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When does a traumatic brain injury constitute a disability?

Our previous post examined a new treatment that may help those suffering from traumatic brain injuries. Despite the advancements in the medical arena, many of those in Philadelphia who suffer a traumatic brain injury may find themselves not only unable to work, but also unable to perform many of the daily tasks they used to do with ease. It can be incredibly frustrating, not just on an emotional level, but on a financial level as well. After all, a person still needs to afford the basic necessities of food, clothing and shelter, not to mention the costs of medical care and drugs that they incur due to their disability.

For some sufferers of traumatic brain injuries, financial relief is available the form of Social Security disability benefits. These benefits can help a person get by financially during a difficult time. When it comes to determining whether a person's traumatic brain injury constitutes a disability for the purposes of obtaining Social Security disability benefits, one of two requirements must be met.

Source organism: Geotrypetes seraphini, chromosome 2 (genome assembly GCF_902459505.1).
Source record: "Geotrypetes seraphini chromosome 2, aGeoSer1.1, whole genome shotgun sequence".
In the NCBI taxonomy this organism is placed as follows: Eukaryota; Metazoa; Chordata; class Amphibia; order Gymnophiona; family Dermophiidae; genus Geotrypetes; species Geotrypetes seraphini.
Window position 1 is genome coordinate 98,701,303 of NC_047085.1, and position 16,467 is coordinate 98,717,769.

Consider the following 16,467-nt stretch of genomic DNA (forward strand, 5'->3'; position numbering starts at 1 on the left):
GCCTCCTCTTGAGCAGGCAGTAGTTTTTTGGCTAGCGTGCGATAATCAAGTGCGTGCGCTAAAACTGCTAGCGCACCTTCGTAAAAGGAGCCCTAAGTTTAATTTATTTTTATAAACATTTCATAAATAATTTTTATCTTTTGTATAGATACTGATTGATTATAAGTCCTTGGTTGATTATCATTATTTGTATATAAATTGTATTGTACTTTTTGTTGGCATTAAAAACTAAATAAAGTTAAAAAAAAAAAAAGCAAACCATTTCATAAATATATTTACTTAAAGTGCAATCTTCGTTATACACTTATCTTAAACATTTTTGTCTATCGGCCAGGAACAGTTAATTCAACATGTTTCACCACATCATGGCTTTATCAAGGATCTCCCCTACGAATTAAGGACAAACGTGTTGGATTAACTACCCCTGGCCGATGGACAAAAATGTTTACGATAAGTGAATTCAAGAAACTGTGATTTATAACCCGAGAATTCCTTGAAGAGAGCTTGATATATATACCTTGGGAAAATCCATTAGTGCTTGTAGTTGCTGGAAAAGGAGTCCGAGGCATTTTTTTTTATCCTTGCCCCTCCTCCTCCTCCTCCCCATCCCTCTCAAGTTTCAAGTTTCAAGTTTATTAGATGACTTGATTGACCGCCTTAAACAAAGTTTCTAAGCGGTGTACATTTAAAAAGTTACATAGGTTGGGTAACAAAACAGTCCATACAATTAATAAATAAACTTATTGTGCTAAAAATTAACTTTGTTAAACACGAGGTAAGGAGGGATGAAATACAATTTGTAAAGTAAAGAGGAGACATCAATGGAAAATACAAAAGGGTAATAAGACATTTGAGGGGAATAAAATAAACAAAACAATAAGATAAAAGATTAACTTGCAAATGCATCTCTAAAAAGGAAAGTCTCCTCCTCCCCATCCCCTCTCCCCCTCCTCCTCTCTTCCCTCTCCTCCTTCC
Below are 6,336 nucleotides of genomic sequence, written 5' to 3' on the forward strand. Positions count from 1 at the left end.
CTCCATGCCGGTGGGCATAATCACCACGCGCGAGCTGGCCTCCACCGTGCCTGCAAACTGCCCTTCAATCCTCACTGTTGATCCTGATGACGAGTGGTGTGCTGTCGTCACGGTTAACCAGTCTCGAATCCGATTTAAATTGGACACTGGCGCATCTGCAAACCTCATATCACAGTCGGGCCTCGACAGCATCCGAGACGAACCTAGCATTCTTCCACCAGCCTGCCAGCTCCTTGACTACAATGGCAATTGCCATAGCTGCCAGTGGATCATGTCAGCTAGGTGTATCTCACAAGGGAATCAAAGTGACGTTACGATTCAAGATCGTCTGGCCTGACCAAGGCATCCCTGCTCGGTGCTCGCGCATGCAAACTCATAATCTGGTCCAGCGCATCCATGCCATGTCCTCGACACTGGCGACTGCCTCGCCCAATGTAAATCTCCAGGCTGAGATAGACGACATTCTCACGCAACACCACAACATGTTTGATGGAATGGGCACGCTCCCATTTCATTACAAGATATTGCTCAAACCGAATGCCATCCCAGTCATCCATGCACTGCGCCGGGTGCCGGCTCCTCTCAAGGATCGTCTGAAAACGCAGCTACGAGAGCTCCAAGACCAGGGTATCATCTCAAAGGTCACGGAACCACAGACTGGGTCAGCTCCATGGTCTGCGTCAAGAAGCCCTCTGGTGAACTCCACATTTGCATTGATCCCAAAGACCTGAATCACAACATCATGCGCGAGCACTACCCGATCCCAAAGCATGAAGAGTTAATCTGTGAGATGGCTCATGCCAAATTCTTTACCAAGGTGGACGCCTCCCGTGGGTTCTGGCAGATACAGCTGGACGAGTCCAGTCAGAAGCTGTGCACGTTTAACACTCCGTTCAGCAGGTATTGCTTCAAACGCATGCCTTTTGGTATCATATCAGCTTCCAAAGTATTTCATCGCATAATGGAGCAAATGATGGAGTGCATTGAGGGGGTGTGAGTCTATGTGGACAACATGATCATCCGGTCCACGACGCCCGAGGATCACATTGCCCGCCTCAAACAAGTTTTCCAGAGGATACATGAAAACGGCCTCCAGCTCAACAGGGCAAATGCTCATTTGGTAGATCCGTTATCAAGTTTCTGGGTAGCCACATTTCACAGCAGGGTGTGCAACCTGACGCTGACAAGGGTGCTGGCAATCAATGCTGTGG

One requirement is that the person's motor functions in at least two extremities be disorganized to an extent which severely limits the person's ability to stand up after sitting down, maintain a sense of balance while upright or walking, or use his or her upper extremities. These limitations must last for at least three consecutive months following the traumatic brain injury.

Alternatively, the person's physical functioning and mental functioning must be markedly limited for at least three consecutive months following the traumatic brain injury. Some examples of mental functioning include the ability to understand, remember and then apply information, the ability to have social interactions, the ability to concentrate or the ability to manage oneself and adapt to changes.

As you can see, there are specific requirements that must be met in order to be eligible for Social Security disability benefits based on a brain injury. Moreover, proving a disability is only one requirement that must be met; there are other requirements that must be fulfilled before a person can be awarded disability benefits. To learn more about these requirements, it may help to speak to an attorney.

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Pennsylvania Bar Association Philadelphia Bar Co-Chair SSD Committee Philadelphia Bar Co-Chair SSD Committee